BSV Vanguard Short-Term Bond ETF


Municipal Bond Fund

VWITX Vanguard Intermediate-Term Tax Exempt


International Bond Fund

BNDX Vanguard Total International Bond Index


Treasury Inflation-Protected Securities (TIPS) – recommended 25% of bond investment.

VIPSX Vanguard Inflation-Protected Securities Fund Investor Shares


All-in-one bond fund

BND Vanguard Total Bond Market ETF

6 Replies to “5 Things You Need To Know About Bonds”

    1. Hi,
      Thanks for stopping by and for the generous comment.
      Not only are CDs a type of bond, but costs and fees can be avoided. Gotta love that!

  1. Bonds are a great way to protect wealth but are much weaker than stocks at creating wealth. While I’m still in the accumulation phase, I’m almost exclusively in stocks. Once I’m at or near my FI number, I’m planning to be more defensive with a move towards bonds.

    1. Hi Jason,
      True, there’s not much growth or excitement with bonds. With a long time horizon, you can afford to take on more risk.
      Thanks for weighing in.

  2. I enjoyed this article, because bonds have been much on my mind recently. One caution: it’s worth being careful about statements like “Bonds have almost no correlation with stocks.” Stocks and bonds were moderately positively correlated from 1966 to about the year 2000. They were negatively correlated thereafter. Right now is another possible time when positive correlations between stocks and bonds could be increasing due to stock market fears about quickly rising bond yields. For example, IEF (a 7 to 10 year bond ETF) is down about 7.5% since July of 2016, while the stock market soared. While this shows a lack of correlation so far, the stock market has started to crack under the pressure of rising bond yields this week. More stock losses along with continued bond losses could happen next. Also, many folks have noted that bonds might not always counteract stock losses in crisis situations. Here’s a good article on that idea: https://alphaarchitect.com/2016/06/07/will-bonds-deliver-crisis-alpha-in-the-next-crisis/ (I have no affiliation with these folks. I just think it’s a good article.) I worry that this could be one of those times where folks have unrealistic expectations that bonds will always cushion their portfolios. They could be in for a rude awakening. But I have no crystal ball into the future.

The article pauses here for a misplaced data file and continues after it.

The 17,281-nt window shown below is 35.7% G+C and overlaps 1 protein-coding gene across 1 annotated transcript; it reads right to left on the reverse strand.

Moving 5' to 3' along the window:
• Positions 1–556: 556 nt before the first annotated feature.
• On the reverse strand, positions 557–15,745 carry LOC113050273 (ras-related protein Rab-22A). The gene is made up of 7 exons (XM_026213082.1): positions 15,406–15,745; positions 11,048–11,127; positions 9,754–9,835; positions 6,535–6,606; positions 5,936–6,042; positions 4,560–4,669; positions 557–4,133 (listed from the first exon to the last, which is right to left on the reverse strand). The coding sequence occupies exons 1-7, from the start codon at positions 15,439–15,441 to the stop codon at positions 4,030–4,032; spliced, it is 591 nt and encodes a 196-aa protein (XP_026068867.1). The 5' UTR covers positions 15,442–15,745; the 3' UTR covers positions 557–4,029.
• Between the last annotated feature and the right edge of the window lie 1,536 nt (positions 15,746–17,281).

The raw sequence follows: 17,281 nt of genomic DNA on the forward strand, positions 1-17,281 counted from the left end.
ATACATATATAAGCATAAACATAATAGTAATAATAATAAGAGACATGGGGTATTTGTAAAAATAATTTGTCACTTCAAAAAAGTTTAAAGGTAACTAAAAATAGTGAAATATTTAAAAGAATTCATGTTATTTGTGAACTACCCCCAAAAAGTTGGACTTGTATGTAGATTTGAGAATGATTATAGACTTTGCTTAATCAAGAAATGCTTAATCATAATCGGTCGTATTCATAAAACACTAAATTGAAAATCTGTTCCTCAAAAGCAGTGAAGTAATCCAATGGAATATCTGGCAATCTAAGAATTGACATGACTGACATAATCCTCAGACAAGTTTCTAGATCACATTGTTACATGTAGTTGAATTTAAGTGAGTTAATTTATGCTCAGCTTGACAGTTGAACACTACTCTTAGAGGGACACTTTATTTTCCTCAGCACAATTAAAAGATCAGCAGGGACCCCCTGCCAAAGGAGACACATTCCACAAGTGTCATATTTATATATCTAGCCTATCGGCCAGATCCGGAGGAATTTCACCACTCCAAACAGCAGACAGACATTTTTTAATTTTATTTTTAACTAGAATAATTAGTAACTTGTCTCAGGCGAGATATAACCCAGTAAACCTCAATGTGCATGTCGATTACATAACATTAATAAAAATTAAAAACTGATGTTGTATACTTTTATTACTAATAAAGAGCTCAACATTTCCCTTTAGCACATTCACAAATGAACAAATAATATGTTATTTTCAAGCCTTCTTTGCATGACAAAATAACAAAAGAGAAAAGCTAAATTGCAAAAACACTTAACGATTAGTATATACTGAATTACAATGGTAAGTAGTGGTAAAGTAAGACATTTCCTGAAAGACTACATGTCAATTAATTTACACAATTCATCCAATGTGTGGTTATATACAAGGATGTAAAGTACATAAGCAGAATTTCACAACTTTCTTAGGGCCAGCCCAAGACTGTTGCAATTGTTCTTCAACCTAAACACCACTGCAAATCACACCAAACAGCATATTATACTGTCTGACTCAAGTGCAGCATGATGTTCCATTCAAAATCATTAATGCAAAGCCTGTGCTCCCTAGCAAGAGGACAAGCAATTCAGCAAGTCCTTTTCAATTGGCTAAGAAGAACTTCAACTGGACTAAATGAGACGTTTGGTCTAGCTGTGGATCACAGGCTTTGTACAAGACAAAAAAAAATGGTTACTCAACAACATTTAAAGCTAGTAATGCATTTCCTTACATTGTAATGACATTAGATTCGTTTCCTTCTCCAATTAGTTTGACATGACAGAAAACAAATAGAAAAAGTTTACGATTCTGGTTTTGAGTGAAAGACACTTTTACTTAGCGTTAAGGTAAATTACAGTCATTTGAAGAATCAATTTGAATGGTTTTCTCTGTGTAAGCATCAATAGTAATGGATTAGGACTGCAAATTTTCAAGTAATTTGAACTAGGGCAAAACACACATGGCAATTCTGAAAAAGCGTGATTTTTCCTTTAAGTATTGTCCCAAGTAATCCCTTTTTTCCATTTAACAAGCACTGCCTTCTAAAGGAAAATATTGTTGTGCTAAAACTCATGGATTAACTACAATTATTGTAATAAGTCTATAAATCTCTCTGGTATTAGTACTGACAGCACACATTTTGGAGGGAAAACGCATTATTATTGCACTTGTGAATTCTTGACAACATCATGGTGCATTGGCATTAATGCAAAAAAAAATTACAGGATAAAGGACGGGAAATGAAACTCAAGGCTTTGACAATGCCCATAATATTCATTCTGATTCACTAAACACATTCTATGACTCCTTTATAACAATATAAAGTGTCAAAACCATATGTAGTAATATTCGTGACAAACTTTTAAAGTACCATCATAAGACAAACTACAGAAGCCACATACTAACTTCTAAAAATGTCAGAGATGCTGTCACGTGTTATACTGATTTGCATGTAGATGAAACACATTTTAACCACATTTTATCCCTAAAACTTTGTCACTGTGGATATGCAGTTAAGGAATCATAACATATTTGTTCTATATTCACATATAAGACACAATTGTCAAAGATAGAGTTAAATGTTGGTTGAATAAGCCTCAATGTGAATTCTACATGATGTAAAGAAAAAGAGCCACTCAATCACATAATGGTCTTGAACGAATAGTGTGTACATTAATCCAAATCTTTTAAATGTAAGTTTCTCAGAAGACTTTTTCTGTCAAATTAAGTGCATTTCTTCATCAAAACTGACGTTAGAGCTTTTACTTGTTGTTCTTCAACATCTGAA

1. Thank you for the hearty response and the attached article.
      While I try to avoid expressing exaggerations and avoid posting incorrect information, I should have clarified my thought a bit. I never intended to make a misleading statement. By indicating that “high-quality bonds have almost no correlation to the stock market”, I was referring to US treasury bonds. And, I probably should have added that there are times when they are positively correlated. The elements that cause positive correlation are complex and are the subject of many studies.
      I attempted to emphasize that bonds soften the blow of equity losses, not eliminate it. And, from what I gathered on TIPS, TIPS protect against the inflation-rate aspect that affects correlation. Bond diversification is a topic of complexity on its own and I didn’t speak to bond diversification other than the 25% recommendation for TIPS.
      With that, the following article speaks to the advantages of bonds while riding out changes in other economic factors. https://www.blackrock.com/investing/insights/shareholder-magazine/summer-2017/tips-to-recharge-your-bond-portfolio
      I agree that the general public may feel that bonds will always offset losses in their stock portfolios at every given moment, which is naïve and ignores the economic environment. There’s no cure-all for eliminating equity risk and the smartest move is to diversify intelligently.
      Again, thank you for weighing in and offering a helpful aspect to a complex topic.